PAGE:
The customer journey is nowadays a staple in outlining business processes and setting strategies. Companies have sprouted up with tools to help companies easily map out the customer journey.
The past couple of months have certainly had an effect on most businesses, and while some are hoping things will get back to normal, many businesses are taking this opportunity to pivot or upgrade their approach, their structures and processes. As always, when considering the why, how and what in terms of change, it’s good to take a deeper look at the customers needs and wants.
The customer journey is nowadays a staple in outlining business processes and setting strategies for improving value creation. Digital companies have sprouted up with tools to help companies easily map out the customer journey, painting a better picture of the steps customers take in their engagement with resellers and retailers – often aided by consultancies that help strategize and implement improvements. Yet my take is that most of the customer journey maps or flowcharts, particularly for product based companies, seemingly have two apparent problems. First, they look more like the retailers or resellers journey; and second, they are linear.
The Retailer/Resellers Journey
Many if not most customer journeys start with the customer entering the store or website. From there, there are a number of steps on guiding them to a product, and then perhaps signing up to a loyalty program; followed by making a purchase, sometimes getting a delivery, and in cases also outlining a refund/return situation. Sure, the customer does have to go through those steps in their engagement with the retailer, and there are many improvements to be made with how the customer experiences those steps – but they often represent the retailers/resellers journey more than the customer's journey.
The Customers Actual Journey
At TechBuddy we work a lot with consumer electronics and have learned a great deal about consumers’ frustrations around buying and using various devices. Using the learnings from that, I’ve outlined what a customer journey actually might look like, and why it should be represented as a circular process.
A key understanding, and the main point of this text is that the customer’s journey almost always starts and ends in the home or office, and revolves around various needs. Say that a person is not very tech-savvy and they are in need of a laptop. Not knowing much about laptops, they don’t quite know where to start in that process.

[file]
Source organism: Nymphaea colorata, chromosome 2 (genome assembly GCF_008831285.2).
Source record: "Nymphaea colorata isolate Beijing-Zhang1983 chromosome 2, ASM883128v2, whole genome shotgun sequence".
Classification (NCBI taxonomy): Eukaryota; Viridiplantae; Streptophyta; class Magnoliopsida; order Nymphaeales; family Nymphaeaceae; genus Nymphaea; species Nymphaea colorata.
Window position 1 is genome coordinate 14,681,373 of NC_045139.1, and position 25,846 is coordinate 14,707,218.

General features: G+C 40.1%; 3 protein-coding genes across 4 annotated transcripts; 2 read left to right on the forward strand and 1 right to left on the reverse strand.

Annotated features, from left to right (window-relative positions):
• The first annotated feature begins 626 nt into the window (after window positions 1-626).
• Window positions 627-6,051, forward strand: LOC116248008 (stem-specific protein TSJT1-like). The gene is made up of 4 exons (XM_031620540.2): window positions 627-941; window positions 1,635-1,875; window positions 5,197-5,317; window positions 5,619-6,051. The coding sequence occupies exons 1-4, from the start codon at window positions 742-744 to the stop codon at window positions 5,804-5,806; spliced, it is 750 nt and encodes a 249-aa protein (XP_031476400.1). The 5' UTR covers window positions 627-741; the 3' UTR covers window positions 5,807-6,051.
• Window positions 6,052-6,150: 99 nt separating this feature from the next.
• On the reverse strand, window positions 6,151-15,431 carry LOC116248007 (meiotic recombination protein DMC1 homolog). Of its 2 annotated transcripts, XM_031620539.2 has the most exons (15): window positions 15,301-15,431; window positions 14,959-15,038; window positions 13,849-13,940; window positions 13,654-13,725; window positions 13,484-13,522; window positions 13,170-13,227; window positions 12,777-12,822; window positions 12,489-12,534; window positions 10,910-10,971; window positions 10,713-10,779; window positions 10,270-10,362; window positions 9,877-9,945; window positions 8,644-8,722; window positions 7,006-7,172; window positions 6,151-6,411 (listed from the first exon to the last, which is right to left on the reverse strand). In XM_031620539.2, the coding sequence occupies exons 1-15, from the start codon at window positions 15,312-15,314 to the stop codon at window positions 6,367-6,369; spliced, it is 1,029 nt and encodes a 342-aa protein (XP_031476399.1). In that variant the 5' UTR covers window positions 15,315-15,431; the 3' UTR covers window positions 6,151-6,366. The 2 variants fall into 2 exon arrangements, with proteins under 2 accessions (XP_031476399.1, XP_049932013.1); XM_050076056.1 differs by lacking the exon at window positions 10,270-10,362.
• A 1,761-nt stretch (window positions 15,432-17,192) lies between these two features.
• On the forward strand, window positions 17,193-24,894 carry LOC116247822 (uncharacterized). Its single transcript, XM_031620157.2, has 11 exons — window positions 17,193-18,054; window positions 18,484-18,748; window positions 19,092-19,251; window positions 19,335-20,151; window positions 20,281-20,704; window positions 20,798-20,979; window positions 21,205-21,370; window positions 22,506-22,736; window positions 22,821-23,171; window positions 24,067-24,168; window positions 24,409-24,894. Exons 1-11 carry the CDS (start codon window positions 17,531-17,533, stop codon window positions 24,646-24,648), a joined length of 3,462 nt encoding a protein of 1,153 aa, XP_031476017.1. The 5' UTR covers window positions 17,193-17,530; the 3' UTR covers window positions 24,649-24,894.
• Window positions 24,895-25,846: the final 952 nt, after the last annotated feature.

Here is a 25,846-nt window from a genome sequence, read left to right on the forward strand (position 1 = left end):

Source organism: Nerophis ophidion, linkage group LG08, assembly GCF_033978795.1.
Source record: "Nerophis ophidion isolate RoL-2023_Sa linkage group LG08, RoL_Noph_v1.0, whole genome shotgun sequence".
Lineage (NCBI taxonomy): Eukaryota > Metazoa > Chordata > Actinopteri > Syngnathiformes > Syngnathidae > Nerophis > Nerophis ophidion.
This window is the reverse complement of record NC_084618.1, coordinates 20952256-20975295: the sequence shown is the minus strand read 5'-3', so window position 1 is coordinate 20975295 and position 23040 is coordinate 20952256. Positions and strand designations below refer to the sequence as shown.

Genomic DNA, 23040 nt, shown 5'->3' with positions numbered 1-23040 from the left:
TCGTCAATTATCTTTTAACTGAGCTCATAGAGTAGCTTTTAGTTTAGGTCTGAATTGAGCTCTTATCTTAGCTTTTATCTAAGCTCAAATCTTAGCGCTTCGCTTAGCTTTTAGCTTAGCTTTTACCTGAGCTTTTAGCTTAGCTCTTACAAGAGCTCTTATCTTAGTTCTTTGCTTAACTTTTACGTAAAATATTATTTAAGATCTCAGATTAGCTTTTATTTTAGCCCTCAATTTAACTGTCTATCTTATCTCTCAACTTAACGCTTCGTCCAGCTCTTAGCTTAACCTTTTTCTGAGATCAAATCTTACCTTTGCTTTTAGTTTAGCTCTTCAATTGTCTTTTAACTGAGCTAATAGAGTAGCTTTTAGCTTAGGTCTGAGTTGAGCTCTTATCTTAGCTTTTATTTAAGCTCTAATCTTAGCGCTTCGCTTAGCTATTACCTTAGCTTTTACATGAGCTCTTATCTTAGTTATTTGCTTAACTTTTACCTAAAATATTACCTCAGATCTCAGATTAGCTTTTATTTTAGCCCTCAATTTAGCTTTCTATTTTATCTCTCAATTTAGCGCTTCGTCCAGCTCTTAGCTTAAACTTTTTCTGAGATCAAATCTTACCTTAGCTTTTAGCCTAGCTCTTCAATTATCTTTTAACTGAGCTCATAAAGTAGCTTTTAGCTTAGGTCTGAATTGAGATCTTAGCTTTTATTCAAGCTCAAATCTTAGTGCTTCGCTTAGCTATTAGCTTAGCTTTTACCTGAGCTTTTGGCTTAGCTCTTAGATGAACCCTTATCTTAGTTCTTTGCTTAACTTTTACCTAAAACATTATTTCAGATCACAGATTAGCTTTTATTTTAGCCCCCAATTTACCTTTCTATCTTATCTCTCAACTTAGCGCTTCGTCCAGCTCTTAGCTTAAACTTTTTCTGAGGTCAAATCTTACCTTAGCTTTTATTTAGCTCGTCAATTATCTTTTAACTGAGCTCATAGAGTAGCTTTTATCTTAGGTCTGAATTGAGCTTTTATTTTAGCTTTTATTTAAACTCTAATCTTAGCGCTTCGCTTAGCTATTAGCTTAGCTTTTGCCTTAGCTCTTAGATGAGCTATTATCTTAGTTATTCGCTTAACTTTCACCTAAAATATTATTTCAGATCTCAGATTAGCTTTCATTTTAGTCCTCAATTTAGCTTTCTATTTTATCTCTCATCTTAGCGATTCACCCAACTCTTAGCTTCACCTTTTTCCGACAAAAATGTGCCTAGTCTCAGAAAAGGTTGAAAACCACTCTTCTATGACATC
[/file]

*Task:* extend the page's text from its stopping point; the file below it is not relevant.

While most of us may feel that these are easy questions, there are millions upon millions in Europe that have these needs and frustrations. Only in Sweden, there are over 1.1 million people who do not consider themselves digital natives. Telia conducted a study showing that 8 out of 10 people in Sweden experience tech anxiety. Maybe a laptop is easier for many, but what about smart devices such as smart lighting or smart locks? What about the connected wireless speakers? Or a humidifier?
When you leave a gap in the customer journey, you are basically telling the customer to call someone else. You are expecting the customer to have a different number for every gap. Meanwhile, there are massive marketing campaigns to bring the customers in by competing on price. These cut into the margins without contributing much to customer loyalty. Brands and resellers are much more likely to gain customer loyalty by solving their customers problems, quickly! Referencing an old Harvard Business Review article, they did a study showing that “...delighting customers doesn’t build loyalty; reducing their effort—the work they must do to get their problem solved—does.”.
Given these insights, TechBuddy aims to solve for these gaps and provide a solution to meet the customers needs and complete the customer journey cycle on behalf of brands and retailers/resellers. We aim to be complementary to the industry and helping them bring more value to customers. We will do this by being a solution provider for the entire needs cycle, the customer journey, through our industry partners. By understanding the customer's home context and how they engage with their products, we will help our partners better meet their needs and reduce their frustrations. This will ensure that the customers get the right products, that live longer, and provide better value - ultimately increasing customer satisfaction and loyalty.
According to a study by Bain & Company, increasing retention by 5% increases profits by 25-90%. Meanwhile, getting new customers can be up to 25 times more expensive than retaining existing ones. The logic is quite clear. Investing in service and helping customers at home is a strong, and relatively inexpensive way to boost retention and thereby also profits.
So the question is: